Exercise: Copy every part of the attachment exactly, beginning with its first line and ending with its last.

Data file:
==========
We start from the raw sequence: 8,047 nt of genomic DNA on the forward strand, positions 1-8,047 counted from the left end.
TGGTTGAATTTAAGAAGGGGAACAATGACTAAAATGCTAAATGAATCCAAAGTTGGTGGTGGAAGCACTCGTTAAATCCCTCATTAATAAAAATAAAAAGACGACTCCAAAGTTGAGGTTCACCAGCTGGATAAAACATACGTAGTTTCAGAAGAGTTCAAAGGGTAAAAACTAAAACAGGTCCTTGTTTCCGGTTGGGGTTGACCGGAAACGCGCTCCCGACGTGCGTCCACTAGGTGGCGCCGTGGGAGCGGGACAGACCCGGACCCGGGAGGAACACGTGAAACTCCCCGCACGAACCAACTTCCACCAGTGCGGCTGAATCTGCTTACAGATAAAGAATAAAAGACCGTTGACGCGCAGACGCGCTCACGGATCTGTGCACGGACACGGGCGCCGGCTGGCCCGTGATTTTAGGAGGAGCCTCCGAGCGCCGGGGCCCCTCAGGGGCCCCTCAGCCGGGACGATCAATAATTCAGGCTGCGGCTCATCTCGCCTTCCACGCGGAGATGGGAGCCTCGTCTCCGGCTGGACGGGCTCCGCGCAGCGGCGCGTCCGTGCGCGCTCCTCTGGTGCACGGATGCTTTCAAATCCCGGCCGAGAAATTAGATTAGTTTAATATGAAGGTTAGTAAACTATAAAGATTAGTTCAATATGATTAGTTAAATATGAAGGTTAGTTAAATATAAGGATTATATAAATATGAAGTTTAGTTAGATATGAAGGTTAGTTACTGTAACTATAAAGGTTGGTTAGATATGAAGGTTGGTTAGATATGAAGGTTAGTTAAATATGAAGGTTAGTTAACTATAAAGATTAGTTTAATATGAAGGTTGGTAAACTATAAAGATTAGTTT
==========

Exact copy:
We start from the raw sequence: 8,047 nt of genomic DNA on the forward strand, positions 1-8,047 counted from the left end.
TGGTTGAATTTAAGAAGGGGAACAATGACTAAAATGCTAAATGAATCCAAAGTTGGTGGTGGAAGCACTCGTTAAATCCCTCATTAATAAAAATAAAAAGACGACTCCAAAGTTGAGGTTCACCAGCTGGATAAAACATACGTAGTTTCAGAAGAGTTCAAAGGGTAAAAACTAAAACAGGTCCTTGTTTCCGGTTGGGGTTGACCGGAAACGCGCTCCCGACGTGCGTCCACTAGGTGGCGCCGTGGGAGCGGGACAGACCCGGACCCGGGAGGAACACGTGAAACTCCCCGCACGAACCAACTTCCACCAGTGCGGCTGAATCTGCTTACAGATAAAGAATAAAAGACCGTTGACGCGCAGACGCGCTCACGGATCTGTGCACGGACACGGGCGCCGGCTGGCCCGTGATTTTAGGAGGAGCCTCCGAGCGCCGGGGCCCCTCAGGGGCCCCTCAGCCGGGACGATCAATAATTCAGGCTGCGGCTCATCTCGCCTTCCACGCGGAGATGGGAGCCTCGTCTCCGGCTGGACGGGCTCCGCGCAGCGGCGCGTCCGTGCGCGCTCCTCTGGTGCACGGATGCTTTCAAATCCCGGCCGAGAAATTAGATTAGTTTAATATGAAGGTTAGTAAACTATAAAGATTAGTTCAATATGATTAGTTAAATATGAAGGTTAGTTAAATATAAGGATTATATAAATATGAAGTTTAGTTAGATATGAAGGTTAGTTACTGTAACTATAAAGGTTGGTTAGATATGAAGGTTGGTTAGATATGAAGGTTAGTTAAATATGAAGGTTAGTTAACTATAAAGATTAGTTTAATATGAAGGTTGGTAAACTATAAAGATTAGTTT